Good Form Will Carry You Through®

Running on LSD®

Antarctica Again – Competing in World’s Toughest Marathon

By on 02/07/2013 in Running
Antarctica Marathon  – World’s Toughest Marathon

Antarctica Marathon – World’s Toughest Marathon.

I’m running the Antarctica Marathon on March 7, in exactly one month. It is the second time I’ve run this race (once can be a lucky break, but two times is a trend). It is billed as “Running’s Greatest Adventure,” and it certainly is one of the most unpredictable races anywhere. We run over a trail of mud, snow and ice … following a few days at sea where practically everyone fights seasickness and tries to stave off the resulting dehydration. The weather is unpredictable and potentially dangerous on race-day. But, as I keep repeating to myself, “Good form will carry you through.℠” Even during what some think is the toughest marathon in the world.

I arrive on King George Island Antarctica on March 6 and run Antarctica the next day, after three days at sea, on a small boat that launches from the southernmost city in Argentina. Ice and wind storms, blizzards or deep freezes can occur with little notice. Runners also have to be weary of wildlife such as penguins, seals or the deadly sea leopard.

The course is an unpaved, ice-hardened dirt road that connects international science stations of several countries on King George Island.  Fewer than 150 athletes are allowed to run the marathon due to concerns that crowds of runners will disturb the island’s pristine environment. There are no spectators along the course, and it’s easy to wander off course during a flash blizzard. Staying safe and alive is my main objective in completing this race.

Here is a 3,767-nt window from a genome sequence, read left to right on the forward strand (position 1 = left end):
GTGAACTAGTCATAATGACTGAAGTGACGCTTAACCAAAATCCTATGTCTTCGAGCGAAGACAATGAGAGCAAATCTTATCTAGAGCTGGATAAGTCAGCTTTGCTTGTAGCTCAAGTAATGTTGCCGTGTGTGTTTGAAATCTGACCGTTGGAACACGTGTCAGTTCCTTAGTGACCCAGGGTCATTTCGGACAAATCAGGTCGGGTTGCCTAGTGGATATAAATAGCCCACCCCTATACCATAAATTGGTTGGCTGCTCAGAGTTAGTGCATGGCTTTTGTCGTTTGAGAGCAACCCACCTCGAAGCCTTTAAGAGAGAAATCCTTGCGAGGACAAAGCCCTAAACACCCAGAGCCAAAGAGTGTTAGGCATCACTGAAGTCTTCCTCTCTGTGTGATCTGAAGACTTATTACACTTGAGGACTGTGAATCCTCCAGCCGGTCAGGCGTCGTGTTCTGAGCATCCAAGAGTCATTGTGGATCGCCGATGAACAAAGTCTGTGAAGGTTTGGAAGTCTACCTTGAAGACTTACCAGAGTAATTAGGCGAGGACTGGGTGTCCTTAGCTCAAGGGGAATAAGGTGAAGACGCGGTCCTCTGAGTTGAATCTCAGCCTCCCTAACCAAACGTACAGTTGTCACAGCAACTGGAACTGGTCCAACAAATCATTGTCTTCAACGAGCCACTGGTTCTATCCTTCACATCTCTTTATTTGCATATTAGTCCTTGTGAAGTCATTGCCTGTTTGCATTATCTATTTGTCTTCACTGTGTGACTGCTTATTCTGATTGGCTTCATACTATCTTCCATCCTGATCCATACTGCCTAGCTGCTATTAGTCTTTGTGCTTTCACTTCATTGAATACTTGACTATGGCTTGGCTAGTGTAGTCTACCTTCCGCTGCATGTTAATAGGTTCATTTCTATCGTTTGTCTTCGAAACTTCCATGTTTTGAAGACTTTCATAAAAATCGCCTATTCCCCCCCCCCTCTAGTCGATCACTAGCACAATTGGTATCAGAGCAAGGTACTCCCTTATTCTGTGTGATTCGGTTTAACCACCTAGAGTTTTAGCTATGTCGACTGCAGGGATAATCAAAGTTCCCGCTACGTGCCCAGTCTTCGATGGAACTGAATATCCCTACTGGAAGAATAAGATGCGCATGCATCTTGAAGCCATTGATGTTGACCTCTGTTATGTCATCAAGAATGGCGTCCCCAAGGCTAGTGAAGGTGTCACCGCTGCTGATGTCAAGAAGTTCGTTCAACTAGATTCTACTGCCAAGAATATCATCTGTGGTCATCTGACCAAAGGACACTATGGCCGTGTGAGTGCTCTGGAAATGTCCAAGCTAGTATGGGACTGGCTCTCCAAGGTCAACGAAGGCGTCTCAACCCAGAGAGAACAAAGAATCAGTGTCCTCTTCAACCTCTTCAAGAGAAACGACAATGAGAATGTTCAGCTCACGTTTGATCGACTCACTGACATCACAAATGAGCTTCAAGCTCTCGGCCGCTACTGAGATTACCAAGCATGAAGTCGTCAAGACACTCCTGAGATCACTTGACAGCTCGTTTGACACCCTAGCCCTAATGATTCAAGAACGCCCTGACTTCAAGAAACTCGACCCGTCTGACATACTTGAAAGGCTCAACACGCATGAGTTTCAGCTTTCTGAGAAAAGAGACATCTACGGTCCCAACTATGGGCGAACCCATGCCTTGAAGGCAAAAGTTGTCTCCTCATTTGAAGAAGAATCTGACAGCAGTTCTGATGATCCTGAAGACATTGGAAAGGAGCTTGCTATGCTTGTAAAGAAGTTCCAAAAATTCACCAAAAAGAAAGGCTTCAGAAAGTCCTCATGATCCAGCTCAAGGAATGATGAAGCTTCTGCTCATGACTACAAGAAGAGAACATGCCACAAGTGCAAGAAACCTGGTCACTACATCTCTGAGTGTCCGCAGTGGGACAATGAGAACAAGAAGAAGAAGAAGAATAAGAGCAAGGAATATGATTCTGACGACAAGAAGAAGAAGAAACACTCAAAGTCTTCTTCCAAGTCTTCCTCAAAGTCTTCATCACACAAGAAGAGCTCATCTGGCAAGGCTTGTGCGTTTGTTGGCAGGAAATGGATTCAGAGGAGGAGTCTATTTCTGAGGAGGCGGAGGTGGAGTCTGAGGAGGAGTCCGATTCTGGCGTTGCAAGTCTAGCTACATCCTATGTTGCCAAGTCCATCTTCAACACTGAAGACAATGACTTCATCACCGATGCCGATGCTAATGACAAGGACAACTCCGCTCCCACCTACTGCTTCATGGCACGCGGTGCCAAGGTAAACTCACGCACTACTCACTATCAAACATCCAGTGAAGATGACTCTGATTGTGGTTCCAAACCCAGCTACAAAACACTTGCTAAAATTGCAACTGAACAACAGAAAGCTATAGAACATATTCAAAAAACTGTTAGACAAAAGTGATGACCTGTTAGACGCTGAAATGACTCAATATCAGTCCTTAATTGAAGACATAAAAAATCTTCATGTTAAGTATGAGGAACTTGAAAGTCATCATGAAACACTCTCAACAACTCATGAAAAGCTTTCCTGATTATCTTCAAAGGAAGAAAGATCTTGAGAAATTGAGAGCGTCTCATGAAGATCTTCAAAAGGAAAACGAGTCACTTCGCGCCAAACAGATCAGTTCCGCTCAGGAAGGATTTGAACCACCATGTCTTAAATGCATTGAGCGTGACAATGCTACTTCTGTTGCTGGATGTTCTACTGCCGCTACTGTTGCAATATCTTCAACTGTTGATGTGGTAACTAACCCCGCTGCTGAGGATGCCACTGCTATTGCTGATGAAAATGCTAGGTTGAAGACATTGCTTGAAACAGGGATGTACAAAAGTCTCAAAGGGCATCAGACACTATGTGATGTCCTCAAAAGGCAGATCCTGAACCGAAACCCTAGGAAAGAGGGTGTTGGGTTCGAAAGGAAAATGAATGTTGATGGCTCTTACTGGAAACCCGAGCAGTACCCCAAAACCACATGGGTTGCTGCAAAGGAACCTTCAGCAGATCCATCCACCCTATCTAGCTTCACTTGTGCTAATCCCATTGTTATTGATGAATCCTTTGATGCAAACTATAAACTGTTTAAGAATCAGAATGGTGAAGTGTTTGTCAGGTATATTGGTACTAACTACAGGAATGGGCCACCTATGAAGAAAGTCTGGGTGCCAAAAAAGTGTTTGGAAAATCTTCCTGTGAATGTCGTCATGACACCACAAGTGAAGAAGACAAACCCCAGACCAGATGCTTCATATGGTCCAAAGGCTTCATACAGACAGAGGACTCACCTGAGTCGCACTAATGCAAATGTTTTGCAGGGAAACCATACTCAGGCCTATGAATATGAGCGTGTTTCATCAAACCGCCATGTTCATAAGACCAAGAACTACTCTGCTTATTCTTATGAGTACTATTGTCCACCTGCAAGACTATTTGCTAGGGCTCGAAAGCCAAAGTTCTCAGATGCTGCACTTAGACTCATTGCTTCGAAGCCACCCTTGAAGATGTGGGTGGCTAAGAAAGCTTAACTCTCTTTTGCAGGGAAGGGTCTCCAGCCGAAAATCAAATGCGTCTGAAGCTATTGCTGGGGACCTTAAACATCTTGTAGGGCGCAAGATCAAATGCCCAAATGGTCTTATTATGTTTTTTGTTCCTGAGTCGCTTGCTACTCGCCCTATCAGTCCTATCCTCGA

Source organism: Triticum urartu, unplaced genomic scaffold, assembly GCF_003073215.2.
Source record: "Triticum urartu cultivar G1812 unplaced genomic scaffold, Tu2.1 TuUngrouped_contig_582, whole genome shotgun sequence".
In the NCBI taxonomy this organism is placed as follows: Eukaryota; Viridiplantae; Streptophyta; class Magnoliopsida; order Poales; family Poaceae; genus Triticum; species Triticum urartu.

My goal is to finish the marathon between five and six hours, which is about 50 percent slower than my average marathon time. I plan on running a strategic race – planning a smart race and racing my plan. Six years ago, I had a reaction to medication and had some hallucinations in the second half of the race. I was lucid enough to understand that if I wandered off the trail, it was likely no one would find me for several hours. So I didn’t finish the race, because my personal safety was paramount – and I listened to what my body was telling me. When I complete this marathon, it will fulfill my life-long goal of completing a marathon on all 7 continents and in all 50 states.

This year, I have prepared as best I can for the unpredictability. In this race, the weather and other elements are in control, so we do the best we can. Sometimes it seems running a race like this seems impossible. After a while, the goal becomes improbable. And ultimately, there comes a point when success becomes inevitable.

Over the next few weeks, I’ll share how I’ve trained for this marathon. “Friend” me on Facebook to get updates – look for “CoachBrendanCournane.” And check back on the Coach Brendan blog for a complete summary of the race.

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